Maye had one of the noteable plays of the day on opposing defensive back Sean Davis out of Maryland. Maye beat Davis bad on a double move that found him 5 yards ahead of him and wide open for a touchdown in a one-on-one drill.

  1. A special teams note—Duke's Ross Martin hits a 60-yard field goal

Remember the name of Duke kicker Ross Martin, who hit a 60-yard field goal during the South team's practice. The kick drew an audible cheer from the crowd.

  1. Defensive lineman Noah Spence continued to build a very strong case
  1. A "look-who-it-is" moment: former Chiefs offensive coordinator and Philadelphia Eagles head coach Doug Pederson answered questions at the Senior Bowl

PLAYER SPOTLIGHT – NORTHERN IOWA DEFENSIVE BACK DEIONDRE' HALL

From Blue Springs, Missouri, to the University of Northern Iowa, to the Senior Bowl in Mobile, Alabama.

That's the very literal pathway for Northern Iowa defensive back Deiondre' Hall, an admitted Kansas City Chiefs fan and a former Blue Springs High School basketball and track standout who decided to pick up football during his junior year as a Wildcat.

"I saw that I could get a scholarship for it," he explained. "Basketball always got pushed by my mom and dad. You know—'Get a scholarship for this, make it happen.' They're both basketball players. So when football came on, junior year, I finally got a chance."

Hall took to football right away. Like with basketball and track, Hall explained that he fell in love with the game. During his senior season with the Wildcats, he played both offense and defense as a wide receiver and free safety, respectfully.

On offense, Hall had 35 receptions for 710 yards receiving and 9 touchdowns. On defense, he recorded 52 tackles, 8 pass breakups and 4 interceptions. Hall received first-team all-state honors and his Wildcats team finished with a 7-3 record. Hall was also named a finalist for the Otis Taylor Award, given to the best receiver or tight end in the Kansas City area.

But even despite all that success, Hall didn't receive many college offers—that was until the University of Northern Iowa reached out.

"My senior year of high school, I was still on edge of what I really wanted to do," Hall explained. "Actually getting a scholarship UNI stuck with me. They gave me the chance, they gave me the opportunity."

Hall started 6 games as a true freshman for Northern Iowa in 2012, and then became a full-time starter as a sophomore in 2013. Hall led UNI in interceptions in each of the past two seasons, recording 5 in 2014 and 6 in 2015. At the end of the 2015 season, Hall was named as the Missouri Valley Football Conference Defensive Player of the Year and was named to the Associated Press and Athletic Director Associations' All-America first teams.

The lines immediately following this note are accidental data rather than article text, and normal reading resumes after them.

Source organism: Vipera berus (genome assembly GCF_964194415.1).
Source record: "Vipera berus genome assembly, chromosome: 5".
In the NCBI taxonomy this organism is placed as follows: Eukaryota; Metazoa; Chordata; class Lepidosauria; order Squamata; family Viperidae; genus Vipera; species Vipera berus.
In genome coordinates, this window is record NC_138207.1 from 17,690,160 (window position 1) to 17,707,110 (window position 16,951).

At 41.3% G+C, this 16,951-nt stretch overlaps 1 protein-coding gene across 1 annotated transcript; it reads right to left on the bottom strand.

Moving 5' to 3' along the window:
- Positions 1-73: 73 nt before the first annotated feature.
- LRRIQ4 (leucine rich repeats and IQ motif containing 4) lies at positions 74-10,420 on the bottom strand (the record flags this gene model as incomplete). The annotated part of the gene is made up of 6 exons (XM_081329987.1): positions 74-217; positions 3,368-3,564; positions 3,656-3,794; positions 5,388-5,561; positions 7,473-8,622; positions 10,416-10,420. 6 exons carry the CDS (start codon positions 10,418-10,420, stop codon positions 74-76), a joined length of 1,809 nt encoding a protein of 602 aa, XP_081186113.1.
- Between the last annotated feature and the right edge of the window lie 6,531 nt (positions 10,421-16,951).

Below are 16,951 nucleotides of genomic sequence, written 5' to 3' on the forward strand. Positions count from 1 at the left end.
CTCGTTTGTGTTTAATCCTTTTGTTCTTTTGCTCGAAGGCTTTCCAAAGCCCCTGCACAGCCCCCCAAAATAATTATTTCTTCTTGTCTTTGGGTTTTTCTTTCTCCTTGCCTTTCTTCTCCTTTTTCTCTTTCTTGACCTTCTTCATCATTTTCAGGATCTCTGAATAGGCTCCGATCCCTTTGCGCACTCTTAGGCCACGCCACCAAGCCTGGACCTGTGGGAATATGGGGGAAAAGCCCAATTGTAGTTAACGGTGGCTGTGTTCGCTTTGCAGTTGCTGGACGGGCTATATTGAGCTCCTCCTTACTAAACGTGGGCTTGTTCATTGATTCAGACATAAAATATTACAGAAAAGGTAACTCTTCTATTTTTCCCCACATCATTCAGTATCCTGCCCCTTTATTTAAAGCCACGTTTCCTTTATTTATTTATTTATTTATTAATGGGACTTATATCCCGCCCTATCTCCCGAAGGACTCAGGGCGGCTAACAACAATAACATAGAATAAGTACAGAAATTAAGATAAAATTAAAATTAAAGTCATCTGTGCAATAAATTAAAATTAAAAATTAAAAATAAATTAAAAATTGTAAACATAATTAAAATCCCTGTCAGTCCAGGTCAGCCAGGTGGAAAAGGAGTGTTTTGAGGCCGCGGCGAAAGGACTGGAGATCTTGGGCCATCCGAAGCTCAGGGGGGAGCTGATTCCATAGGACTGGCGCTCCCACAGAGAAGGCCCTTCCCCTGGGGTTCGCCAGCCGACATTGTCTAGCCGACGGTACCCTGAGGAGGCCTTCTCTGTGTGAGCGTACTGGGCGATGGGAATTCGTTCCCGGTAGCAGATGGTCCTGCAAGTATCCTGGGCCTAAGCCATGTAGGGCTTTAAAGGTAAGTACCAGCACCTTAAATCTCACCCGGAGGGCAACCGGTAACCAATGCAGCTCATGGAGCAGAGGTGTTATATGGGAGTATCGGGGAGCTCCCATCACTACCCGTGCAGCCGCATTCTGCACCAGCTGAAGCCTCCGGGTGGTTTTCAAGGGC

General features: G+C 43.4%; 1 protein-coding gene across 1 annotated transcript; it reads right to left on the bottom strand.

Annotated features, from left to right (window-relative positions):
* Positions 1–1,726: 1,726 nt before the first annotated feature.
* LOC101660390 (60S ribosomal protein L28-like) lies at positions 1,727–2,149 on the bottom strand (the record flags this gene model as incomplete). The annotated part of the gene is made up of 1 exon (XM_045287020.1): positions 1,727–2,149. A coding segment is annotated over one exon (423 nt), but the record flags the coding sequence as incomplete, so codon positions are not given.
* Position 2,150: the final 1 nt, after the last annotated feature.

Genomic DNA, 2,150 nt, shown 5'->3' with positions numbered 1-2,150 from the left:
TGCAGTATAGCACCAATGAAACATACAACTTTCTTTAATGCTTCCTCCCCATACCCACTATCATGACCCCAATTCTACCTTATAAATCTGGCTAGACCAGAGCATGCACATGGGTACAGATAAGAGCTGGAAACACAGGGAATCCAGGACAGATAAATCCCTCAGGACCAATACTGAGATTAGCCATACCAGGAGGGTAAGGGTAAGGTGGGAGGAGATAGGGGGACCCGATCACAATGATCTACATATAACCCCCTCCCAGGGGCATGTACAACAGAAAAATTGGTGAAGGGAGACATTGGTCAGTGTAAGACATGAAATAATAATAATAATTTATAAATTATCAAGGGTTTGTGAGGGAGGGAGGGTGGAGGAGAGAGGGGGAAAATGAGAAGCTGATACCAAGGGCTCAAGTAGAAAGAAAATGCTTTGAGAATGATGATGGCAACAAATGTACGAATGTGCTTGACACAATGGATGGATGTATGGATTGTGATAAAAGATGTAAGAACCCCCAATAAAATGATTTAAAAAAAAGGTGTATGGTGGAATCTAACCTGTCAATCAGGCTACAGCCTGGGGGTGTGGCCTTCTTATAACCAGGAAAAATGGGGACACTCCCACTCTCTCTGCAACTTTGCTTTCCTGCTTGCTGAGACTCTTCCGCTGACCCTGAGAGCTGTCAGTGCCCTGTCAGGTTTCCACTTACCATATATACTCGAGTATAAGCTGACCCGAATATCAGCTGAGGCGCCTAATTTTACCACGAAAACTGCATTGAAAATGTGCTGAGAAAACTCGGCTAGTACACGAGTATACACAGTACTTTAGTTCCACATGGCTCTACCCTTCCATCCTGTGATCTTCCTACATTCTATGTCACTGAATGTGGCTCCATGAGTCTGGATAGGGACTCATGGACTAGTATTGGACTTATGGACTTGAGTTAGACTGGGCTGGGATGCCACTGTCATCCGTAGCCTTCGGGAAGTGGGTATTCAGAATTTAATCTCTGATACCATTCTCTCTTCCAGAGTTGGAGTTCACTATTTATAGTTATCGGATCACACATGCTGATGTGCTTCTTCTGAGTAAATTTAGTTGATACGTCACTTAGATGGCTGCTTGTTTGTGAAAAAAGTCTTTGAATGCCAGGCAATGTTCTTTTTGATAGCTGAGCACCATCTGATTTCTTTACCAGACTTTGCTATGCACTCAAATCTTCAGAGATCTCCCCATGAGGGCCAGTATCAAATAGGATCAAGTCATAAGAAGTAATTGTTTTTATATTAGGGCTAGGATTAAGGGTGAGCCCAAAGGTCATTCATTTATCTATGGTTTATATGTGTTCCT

It was that level of skill, along with unusually high arm length (34 3/4") and wingspan (82 3/8") measures, that drew intrigue from NFL teams and got Hall an invitation to the Senior Bowl.

And now that he's in Mobile, he said he wants scouts to know just how hard he's willing to work to achieve his dream.

"I'm a hard working guy, as generic as it may sound," he said. "I'm a hard worker and I'm long. So I think that's one of the bigger things right now for coming out as a corner or a defensive back. Teams are liking the longer corners. I'm a physical guy. I'm not afraid to stick my head in there and get in the action."

Ask him about his Chiefs fandom, and the local Kansas Citian in Hall lights up. As it turns out, Hall's favorite player is someone he shares a namesake with.

"I use to love Dante Hall—dude was just so nasty with the ball," he said. "That Broncos game I remember that punt return and him just juking everybody back and took that back."

But back then he was just a fan; now, he could have a one in 32 chance of becoming an actual member of the Kansas City Chiefs.

Just the thought of that overwhelms Hall.

"That would be huge," he said. "[For] draft day and what not, I'll definitely be back home in Kansas City, so if I was to get that call, that would be huge."